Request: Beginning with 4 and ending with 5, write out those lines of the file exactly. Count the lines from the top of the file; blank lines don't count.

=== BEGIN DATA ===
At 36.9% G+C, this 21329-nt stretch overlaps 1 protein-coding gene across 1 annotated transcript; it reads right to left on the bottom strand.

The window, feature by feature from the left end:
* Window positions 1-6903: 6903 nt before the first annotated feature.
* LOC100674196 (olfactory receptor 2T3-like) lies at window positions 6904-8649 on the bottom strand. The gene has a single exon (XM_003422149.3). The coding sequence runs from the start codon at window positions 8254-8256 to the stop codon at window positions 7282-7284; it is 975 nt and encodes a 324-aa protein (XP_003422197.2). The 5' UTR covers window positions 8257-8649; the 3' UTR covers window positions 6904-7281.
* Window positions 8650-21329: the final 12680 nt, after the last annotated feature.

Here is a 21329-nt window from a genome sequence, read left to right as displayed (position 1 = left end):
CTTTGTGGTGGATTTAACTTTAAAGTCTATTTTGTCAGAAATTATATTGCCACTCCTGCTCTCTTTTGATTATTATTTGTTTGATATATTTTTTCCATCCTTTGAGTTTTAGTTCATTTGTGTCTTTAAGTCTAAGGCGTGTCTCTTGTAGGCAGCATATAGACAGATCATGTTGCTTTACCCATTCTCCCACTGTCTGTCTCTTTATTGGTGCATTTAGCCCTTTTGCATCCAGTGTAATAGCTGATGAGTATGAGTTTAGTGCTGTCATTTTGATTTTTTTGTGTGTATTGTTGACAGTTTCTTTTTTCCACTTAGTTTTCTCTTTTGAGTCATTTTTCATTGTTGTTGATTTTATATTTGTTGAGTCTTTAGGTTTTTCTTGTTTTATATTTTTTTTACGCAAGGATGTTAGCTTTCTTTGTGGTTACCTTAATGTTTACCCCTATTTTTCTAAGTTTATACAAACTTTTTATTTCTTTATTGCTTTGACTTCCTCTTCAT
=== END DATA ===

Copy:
* LOC100674196 (olfactory receptor 2T3-like) lies at window positions 6904-8649 on the bottom strand. The gene has a single exon (XM_003422149.3). The coding sequence runs from the start codon at window positions 8254-8256 to the stop codon at window positions 7282-7284; it is 975 nt and encodes a 324-aa protein (XP_003422197.2). The 5' UTR covers window positions 8257-8649; the 3' UTR covers window positions 6904-7281.
* Window positions 8650-21329: the final 12680 nt, after the last annotated feature.